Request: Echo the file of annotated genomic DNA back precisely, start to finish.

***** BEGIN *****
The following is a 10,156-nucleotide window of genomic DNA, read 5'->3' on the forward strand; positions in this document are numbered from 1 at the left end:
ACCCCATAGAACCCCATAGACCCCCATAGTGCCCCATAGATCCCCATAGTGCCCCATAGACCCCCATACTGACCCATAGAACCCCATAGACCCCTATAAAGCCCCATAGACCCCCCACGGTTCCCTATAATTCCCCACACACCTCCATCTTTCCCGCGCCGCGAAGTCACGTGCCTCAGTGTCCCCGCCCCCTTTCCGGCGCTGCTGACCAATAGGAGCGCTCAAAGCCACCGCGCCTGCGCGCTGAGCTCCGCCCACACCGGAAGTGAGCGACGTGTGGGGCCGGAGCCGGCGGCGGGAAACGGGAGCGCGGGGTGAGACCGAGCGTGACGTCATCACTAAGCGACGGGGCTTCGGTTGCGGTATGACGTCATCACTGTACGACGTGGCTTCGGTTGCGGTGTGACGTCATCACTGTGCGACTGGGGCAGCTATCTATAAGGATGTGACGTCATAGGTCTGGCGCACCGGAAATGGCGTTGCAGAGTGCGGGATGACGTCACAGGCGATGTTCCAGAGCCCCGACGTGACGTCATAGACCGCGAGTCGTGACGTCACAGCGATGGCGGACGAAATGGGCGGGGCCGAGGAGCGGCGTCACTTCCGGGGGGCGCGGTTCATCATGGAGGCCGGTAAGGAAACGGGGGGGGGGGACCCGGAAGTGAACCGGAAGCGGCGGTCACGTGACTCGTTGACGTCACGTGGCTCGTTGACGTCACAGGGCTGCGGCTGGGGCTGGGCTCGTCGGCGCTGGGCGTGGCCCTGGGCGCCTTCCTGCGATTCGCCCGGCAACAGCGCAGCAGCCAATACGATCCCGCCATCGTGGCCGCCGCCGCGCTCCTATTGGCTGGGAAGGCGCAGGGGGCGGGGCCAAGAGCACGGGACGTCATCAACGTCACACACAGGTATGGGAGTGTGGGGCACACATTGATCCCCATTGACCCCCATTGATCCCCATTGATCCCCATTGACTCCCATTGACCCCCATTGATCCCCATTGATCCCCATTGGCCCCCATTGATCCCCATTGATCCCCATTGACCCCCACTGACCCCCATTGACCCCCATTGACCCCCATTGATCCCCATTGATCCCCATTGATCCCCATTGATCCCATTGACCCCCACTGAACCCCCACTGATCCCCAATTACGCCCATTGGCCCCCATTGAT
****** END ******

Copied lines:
The following is a 10,156-nucleotide window of genomic DNA, read 5'->3' on the forward strand; positions in this document are numbered from 1 at the left end:
ACCCCATAGAACCCCATAGACCCCCATAGTGCCCCATAGATCCCCATAGTGCCCCATAGACCCCCATACTGACCCATAGAACCCCATAGACCCCTATAAAGCCCCATAGACCCCCCACGGTTCCCTATAATTCCCCACACACCTCCATCTTTCCCGCGCCGCGAAGTCACGTGCCTCAGTGTCCCCGCCCCCTTTCCGGCGCTGCTGACCAATAGGAGCGCTCAAAGCCACCGCGCCTGCGCGCTGAGCTCCGCCCACACCGGAAGTGAGCGACGTGTGGGGCCGGAGCCGGCGGCGGGAAACGGGAGCGCGGGGTGAGACCGAGCGTGACGTCATCACTAAGCGACGGGGCTTCGGTTGCGGTATGACGTCATCACTGTACGACGTGGCTTCGGTTGCGGTGTGACGTCATCACTGTGCGACTGGGGCAGCTATCTATAAGGATGTGACGTCATAGGTCTGGCGCACCGGAAATGGCGTTGCAGAGTGCGGGATGACGTCACAGGCGATGTTCCAGAGCCCCGACGTGACGTCATAGACCGCGAGTCGTGACGTCACAGCGATGGCGGACGAAATGGGCGGGGCCGAGGAGCGGCGTCACTTCCGGGGGGCGCGGTTCATCATGGAGGCCGGTAAGGAAACGGGGGGGGGGGACCCGGAAGTGAACCGGAAGCGGCGGTCACGTGACTCGTTGACGTCACGTGGCTCGTTGACGTCACAGGGCTGCGGCTGGGGCTGGGCTCGTCGGCGCTGGGCGTGGCCCTGGGCGCCTTCCTGCGATTCGCCCGGCAACAGCGCAGCAGCCAATACGATCCCGCCATCGTGGCCGCCGCCGCGCTCCTATTGGCTGGGAAGGCGCAGGGGGCGGGGCCAAGAGCACGGGACGTCATCAACGTCACACACAGGTATGGGAGTGTGGGGCACACATTGATCCCCATTGACCCCCATTGATCCCCATTGATCCCCATTGACTCCCATTGACCCCCATTGATCCCCATTGATCCCCATTGGCCCCCATTGATCCCCATTGATCCCCATTGACCCCCACTGACCCCCATTGACCCCCATTGACCCCCATTGATCCCCATTGATCCCCATTGATCCCCATTGATCCCATTGACCCCCACTGAACCCCCACTGATCCCCAATTACGCCCATTGGCCCCCATTGAT